Scandinavian Immigration and Influence in Minnesota

Scandinavian Immigration and Influence in Minnesota

by Hannah King, Curator

More Norwegians live in Minnesota than any other state in the U.S. Just over 20% of people in Stevens County have Scandinavian ancestry. Many of us grew up with Johnsons, Andersons, and Olsons and came to love treats like sandbakkel and krumkakke. How did the Midwest, and Minnesota specifically, come to be the center of Scandinavian American culture?

Minnesota has been an immigration destination since the early 1800s. Norwegians began to flee overpopulation and poor farming conditions in the mid-1800s. They first settled in Wisconsin and Illinois, both of which had rich and plentiful farmland. From there, they moved west into Minnesota and the Dakotas. Other Scandinavians and Nordic immigrants followed suit. In 1850, Swedish writer Fredrika Bremer wrote, “What a glorious new Scandinavia might not Minnesota become.” That dream essentially came true, with many important historical figures, cultural practices, and even regional dialects influenced by Scandinavian immigrants.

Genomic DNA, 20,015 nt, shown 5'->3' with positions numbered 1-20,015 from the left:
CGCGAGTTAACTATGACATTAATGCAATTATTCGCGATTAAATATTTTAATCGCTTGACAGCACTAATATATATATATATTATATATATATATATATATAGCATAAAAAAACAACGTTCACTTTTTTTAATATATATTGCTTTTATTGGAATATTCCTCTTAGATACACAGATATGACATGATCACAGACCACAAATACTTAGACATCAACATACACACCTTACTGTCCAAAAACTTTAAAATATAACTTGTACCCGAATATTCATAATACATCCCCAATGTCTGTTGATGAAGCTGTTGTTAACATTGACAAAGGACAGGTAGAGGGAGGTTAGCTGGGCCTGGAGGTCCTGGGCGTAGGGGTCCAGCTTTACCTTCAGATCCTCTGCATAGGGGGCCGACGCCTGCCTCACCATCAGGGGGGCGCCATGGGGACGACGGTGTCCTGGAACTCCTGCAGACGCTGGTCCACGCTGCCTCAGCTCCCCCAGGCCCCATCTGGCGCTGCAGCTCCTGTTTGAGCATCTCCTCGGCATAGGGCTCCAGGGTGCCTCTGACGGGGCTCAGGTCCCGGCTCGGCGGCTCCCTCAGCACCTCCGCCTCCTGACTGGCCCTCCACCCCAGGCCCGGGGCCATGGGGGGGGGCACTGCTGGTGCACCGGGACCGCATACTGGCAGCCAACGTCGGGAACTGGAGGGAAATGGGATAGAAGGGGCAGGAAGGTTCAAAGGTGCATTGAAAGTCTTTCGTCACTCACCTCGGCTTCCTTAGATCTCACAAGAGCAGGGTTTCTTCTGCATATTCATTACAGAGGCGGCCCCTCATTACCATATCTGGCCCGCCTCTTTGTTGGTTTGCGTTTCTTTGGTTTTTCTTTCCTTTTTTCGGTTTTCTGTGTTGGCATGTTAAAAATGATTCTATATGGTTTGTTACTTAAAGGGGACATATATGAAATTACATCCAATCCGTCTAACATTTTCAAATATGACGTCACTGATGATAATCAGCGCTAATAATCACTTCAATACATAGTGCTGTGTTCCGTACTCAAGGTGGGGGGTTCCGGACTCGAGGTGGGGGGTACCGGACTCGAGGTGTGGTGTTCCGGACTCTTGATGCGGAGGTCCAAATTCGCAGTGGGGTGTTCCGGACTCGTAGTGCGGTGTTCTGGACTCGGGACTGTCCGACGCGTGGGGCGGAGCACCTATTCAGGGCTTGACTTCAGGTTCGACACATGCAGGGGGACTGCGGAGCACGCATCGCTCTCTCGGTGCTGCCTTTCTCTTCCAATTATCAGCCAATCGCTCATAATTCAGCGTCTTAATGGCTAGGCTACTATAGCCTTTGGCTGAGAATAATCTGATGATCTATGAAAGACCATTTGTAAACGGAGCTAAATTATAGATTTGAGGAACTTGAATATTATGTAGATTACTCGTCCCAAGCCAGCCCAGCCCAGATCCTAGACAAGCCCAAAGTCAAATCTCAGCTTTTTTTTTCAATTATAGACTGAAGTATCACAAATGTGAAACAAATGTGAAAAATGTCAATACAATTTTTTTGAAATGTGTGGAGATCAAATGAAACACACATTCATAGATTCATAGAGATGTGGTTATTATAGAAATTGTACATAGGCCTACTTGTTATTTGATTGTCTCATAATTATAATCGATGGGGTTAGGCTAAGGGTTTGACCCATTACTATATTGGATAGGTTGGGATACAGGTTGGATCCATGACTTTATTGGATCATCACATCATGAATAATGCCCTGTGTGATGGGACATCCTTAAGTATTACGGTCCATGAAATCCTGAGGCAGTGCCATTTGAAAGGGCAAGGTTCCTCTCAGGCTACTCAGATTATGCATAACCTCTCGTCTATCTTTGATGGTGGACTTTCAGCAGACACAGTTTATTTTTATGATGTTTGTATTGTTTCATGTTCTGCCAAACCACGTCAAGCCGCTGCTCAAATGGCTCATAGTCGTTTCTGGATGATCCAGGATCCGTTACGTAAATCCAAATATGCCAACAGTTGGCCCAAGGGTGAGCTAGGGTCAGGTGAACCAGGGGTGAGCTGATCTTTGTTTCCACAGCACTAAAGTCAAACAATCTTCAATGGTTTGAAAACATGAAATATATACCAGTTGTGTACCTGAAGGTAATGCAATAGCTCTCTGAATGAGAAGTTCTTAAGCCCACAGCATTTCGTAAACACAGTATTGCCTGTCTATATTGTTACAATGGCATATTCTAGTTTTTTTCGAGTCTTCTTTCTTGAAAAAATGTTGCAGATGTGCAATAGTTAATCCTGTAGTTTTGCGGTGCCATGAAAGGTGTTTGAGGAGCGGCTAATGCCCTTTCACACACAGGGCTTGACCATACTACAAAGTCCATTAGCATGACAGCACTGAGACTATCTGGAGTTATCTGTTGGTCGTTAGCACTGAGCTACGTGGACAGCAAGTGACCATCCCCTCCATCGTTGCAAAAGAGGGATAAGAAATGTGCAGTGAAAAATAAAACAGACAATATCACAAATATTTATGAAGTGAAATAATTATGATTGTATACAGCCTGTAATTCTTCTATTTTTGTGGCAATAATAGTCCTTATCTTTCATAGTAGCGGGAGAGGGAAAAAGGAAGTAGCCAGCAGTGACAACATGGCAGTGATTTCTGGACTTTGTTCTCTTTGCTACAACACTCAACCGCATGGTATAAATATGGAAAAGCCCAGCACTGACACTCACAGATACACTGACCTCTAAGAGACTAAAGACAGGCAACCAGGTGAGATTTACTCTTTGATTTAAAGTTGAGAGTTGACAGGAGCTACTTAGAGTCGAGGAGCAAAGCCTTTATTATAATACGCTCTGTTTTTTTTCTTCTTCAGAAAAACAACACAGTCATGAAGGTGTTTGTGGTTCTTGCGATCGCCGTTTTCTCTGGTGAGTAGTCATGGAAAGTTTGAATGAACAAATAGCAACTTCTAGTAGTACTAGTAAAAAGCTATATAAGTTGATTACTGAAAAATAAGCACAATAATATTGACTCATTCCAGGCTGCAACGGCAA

Governors Knute Nelson, John A. Johnson, Floyd B. Olson, John Lind, and Adolph O. Eberhart were all of Scandinavian descent. The strong presence of cooperatives for everything from fuel to telephone services is largely due to Scandinavian influences. The same can be said for the widespread nature Lutheranism, agricultural communities, and hotdishes.

Even the way people speak in the Upper Midwest has been affected by all those Scandinavians. Linguists have given the regional accent that you hear in Minnesota, eastern North and South Dakota, western Wisconsin, and northern Iowa its own name – Upper Midwestern English. Most residents in these areas know that things like the long ‘o’ (such as in Minnesooota) and the phrase ‘uff da’ aren’t something you hear elsewhere. However, even our phrasing is different. The Upper Midwest is the only area in the U.S. where people say ‘come with.’ John M. Spartz, who wrote his doctoral dissertation on the “come with” construction, said the phrase is basically a direct translation from the German and Scandinavian languages — languages once spoken frequently in states such as Minnesota and Wisconsin during a period of heavy German and Scandinavian immigration. “I would say, ‘Come with,’ and people would look at me like I’m crazy,” Spartz said. He added that it sounded to the person like he had not finished his sentence. People in Minnesota and Wisconsin also sometimes use the word “borrow” when they mean “lend.”

It turns that all Midwesterners, even those who don’t have a drop of Norwegian blood, still carry the mark of Scandinavian immigrants who started to arrive over 150 years ago. Throughout this newsletter and upcoming exhibit, we’ll be exploring Scandinavian culture and heritage. We hope you come with.